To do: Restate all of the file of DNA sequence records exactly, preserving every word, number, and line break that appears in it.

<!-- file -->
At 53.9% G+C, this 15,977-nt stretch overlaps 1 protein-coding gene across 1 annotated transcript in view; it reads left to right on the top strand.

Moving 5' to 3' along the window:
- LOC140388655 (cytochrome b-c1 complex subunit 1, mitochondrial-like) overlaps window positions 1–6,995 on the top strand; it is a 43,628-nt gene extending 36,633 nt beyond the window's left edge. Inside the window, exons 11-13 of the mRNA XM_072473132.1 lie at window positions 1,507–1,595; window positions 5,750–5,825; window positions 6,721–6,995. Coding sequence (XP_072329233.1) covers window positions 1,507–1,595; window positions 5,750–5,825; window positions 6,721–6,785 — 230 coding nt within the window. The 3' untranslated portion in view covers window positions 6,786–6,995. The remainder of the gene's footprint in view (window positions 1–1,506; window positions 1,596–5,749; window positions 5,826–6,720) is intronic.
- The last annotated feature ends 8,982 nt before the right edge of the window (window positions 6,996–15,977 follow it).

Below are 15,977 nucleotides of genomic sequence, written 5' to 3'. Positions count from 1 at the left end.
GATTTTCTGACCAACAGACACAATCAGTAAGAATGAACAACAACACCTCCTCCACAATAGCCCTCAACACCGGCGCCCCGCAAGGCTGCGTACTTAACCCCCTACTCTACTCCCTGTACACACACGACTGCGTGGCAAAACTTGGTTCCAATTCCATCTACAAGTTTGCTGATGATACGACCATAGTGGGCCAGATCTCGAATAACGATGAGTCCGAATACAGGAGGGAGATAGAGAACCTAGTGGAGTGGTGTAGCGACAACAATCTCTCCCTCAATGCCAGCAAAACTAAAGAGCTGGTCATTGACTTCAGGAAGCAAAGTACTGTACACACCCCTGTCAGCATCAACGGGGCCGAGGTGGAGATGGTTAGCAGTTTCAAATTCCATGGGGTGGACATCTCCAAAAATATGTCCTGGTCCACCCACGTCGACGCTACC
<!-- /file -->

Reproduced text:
At 53.9% G+C, this 15,977-nt stretch overlaps 1 protein-coding gene across 1 annotated transcript in view; it reads left to right on the top strand.

Moving 5' to 3' along the window:
- LOC140388655 (cytochrome b-c1 complex subunit 1, mitochondrial-like) overlaps window positions 1–6,995 on the top strand; it is a 43,628-nt gene extending 36,633 nt beyond the window's left edge. Inside the window, exons 11-13 of the mRNA XM_072473132.1 lie at window positions 1,507–1,595; window positions 5,750–5,825; window positions 6,721–6,995. Coding sequence (XP_072329233.1) covers window positions 1,507–1,595; window positions 5,750–5,825; window positions 6,721–6,785 — 230 coding nt within the window. The 3' untranslated portion in view covers window positions 6,786–6,995. The remainder of the gene's footprint in view (window positions 1–1,506; window positions 1,596–5,749; window positions 5,826–6,720) is intronic.
- The last annotated feature ends 8,982 nt before the right edge of the window (window positions 6,996–15,977 follow it).

Below are 15,977 nucleotides of genomic sequence, written 5' to 3'. Positions count from 1 at the left end.
GATTTTCTGACCAACAGACACAATCAGTAAGAATGAACAACAACACCTCCTCCACAATAGCCCTCAACACCGGCGCCCCGCAAGGCTGCGTACTTAACCCCCTACTCTACTCCCTGTACACACACGACTGCGTGGCAAAACTTGGTTCCAATTCCATCTACAAGTTTGCTGATGATACGACCATAGTGGGCCAGATCTCGAATAACGATGAGTCCGAATACAGGAGGGAGATAGAGAACCTAGTGGAGTGGTGTAGCGACAACAATCTCTCCCTCAATGCCAGCAAAACTAAAGAGCTGGTCATTGACTTCAGGAAGCAAAGTACTGTACACACCCCTGTCAGCATCAACGGGGCCGAGGTGGAGATGGTTAGCAGTTTCAAATTCCATGGGGTGGACATCTCCAAAAATATGTCCTGGTCCACCCACGTCGACGCTACC